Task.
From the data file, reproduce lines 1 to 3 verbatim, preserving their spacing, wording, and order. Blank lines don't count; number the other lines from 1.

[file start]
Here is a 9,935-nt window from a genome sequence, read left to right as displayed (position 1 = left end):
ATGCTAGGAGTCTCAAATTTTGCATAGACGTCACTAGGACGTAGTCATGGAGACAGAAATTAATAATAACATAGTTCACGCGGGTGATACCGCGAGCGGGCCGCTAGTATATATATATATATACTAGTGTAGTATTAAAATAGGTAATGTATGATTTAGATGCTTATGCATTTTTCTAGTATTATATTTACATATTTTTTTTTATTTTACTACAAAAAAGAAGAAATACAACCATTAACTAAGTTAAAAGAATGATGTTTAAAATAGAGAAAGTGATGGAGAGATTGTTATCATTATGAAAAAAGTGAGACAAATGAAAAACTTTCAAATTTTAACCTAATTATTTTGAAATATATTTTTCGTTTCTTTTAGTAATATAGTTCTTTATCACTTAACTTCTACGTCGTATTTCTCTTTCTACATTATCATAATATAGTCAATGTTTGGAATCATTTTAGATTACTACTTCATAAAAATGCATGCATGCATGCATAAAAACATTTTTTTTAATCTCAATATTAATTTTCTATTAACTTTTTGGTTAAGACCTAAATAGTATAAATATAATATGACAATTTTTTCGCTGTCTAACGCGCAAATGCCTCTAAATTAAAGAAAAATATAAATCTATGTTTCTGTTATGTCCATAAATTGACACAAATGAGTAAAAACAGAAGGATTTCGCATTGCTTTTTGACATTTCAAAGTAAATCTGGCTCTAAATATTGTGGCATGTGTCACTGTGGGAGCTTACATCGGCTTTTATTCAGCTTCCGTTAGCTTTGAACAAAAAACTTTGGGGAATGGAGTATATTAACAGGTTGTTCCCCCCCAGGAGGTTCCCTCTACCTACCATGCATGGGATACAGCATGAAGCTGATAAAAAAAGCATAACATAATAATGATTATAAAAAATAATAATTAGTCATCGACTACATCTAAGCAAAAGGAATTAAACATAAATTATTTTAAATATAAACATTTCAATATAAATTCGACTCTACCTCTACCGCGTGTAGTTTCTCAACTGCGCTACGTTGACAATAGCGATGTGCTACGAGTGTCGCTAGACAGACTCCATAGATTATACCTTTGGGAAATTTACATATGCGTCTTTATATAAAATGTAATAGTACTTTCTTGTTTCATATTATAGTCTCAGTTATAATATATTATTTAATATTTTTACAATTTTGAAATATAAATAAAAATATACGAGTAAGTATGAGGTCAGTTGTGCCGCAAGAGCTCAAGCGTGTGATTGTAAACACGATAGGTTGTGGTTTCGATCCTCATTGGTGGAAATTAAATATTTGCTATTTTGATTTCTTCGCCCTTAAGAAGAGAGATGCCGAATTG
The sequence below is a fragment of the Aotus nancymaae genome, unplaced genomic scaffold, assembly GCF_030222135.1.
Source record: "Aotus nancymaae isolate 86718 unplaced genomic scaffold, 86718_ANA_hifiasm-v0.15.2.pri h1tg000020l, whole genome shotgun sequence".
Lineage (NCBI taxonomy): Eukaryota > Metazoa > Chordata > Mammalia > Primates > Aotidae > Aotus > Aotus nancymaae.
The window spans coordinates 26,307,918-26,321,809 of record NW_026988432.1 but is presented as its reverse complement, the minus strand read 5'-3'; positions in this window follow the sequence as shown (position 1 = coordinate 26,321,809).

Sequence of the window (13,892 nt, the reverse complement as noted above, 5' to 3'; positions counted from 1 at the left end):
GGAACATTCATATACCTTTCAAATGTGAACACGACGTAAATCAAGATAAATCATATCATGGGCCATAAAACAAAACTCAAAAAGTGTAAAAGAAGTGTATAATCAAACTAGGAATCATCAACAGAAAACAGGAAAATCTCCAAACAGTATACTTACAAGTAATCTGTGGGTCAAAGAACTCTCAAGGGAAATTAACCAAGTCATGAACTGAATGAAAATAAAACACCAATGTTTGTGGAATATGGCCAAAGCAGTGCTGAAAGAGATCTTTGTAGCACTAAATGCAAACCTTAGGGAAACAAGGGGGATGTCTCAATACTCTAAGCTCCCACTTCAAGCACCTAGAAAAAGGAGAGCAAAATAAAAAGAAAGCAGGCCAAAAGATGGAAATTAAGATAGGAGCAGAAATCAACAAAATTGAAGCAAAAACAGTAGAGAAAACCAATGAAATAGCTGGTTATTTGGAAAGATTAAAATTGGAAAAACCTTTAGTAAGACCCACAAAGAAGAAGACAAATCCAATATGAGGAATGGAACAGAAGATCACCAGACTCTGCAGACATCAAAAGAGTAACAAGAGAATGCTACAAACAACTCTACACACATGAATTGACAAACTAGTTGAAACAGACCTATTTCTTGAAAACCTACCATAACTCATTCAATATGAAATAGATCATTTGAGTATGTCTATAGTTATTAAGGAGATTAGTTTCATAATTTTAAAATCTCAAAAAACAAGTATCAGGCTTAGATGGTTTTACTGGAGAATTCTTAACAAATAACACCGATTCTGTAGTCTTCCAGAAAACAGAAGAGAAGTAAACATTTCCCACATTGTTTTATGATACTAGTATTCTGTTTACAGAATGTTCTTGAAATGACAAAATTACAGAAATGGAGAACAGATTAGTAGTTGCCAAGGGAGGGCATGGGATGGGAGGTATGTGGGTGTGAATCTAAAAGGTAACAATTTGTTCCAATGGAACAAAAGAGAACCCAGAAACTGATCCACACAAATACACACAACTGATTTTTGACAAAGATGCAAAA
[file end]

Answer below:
Here is a 9,935-nt window from a genome sequence, read left to right as displayed (position 1 = left end):
ATGCTAGGAGTCTCAAATTTTGCATAGACGTCACTAGGACGTAGTCATGGAGACAGAAATTAATAATAACATAGTTCACGCGGGTGATACCGCGAGCGGGCCGCTAGTATATATATATATATACTAGTGTAGTATTAAAATAGGTAATGTATGATTTAGATGCTTATGCATTTTTCTAGTATTATATTTACATATTTTTTTTTATTTTACTACAAAAAAGAAGAAATACAACCATTAACTAAGTTAAAAGAATGATGTTTAAAATAGAGAAAGTGATGGAGAGATTGTTATCATTATGAAAAAAGTGAGACAAATGAAAAACTTTCAAATTTTAACCTAATTATTTTGAAATATATTTTTCGTTTCTTTTAGTAATATAGTTCTTTATCACTTAACTTCTACGTCGTATTTCTCTTTCTACATTATCATAATATAGTCAATGTTTGGAATCATTTTAGATTACTACTTCATAAAAATGCATGCATGCATGCATAAAAACATTTTTTTTAATCTCAATATTAATTTTCTATTAACTTTTTGGTTAAGACCTAAATAGTATAAATATAATATGACAATTTTTTCGCTGTCTAACGCGCAAATGCCTCTAAATTAAAGAAAAATATAAATCTATGTTTCTGTTATGTCCATAAATTGACACAAATGAGTAAAAACAGAAGGATTTCGCATTGCTTTTTGACATTTCAAAGTAAATCTGGCTCTAAATATTGTGGCATGTGTCACTGTGGGAGCTTACATCGGCTTTTATTCAGCTTCCGTTAGCTTTGAACAAAAAACTTTGGGGAATGGAGTATATTAACAGGTTGTTCCCCCCCAGGAGGTTCCCTCTACCTACCATGCATGGGATACAGCATGAAGCTGATAAAAAAAGCATAACATAATAATGATTATAAAAAATAATAATTAGTCATCGACTACATCTAAGCAAAAGGAATTAAACATAAATTATTTTAAATATAAACATTTCAATATAAATTCGACTCTACCTCTACCGCGTGTAGTTTCTCAACTGCGCTACGTTGACAATAGCGATGTGCTACGAGTGTCGCTAGACAGACTCCATAGATTATACCTTTGGGAAATTTACATATGCGTCTTTATATAAAATGTAATAGTACTTTCTTGTTTCATATTATAGTCTCAGTTATAATATATTATTTAATATTTTTACAATTTTGAAATATAAATAAAAATATACGAGTAAGTATGAGGTCAGTTGTGCCGCAAGAGCTCAAGCGTGTGATTGTAAACACGATAGGTTGTGGTTTCGATCCTCATTGGTGGAAATTAAATATTTGCTATTTTGATTTCTTCGCCCTTAAGAAGAGAGATGCCGAATTG
The sequence below is a fragment of the Aotus nancymaae genome, unplaced genomic scaffold, assembly GCF_030222135.1.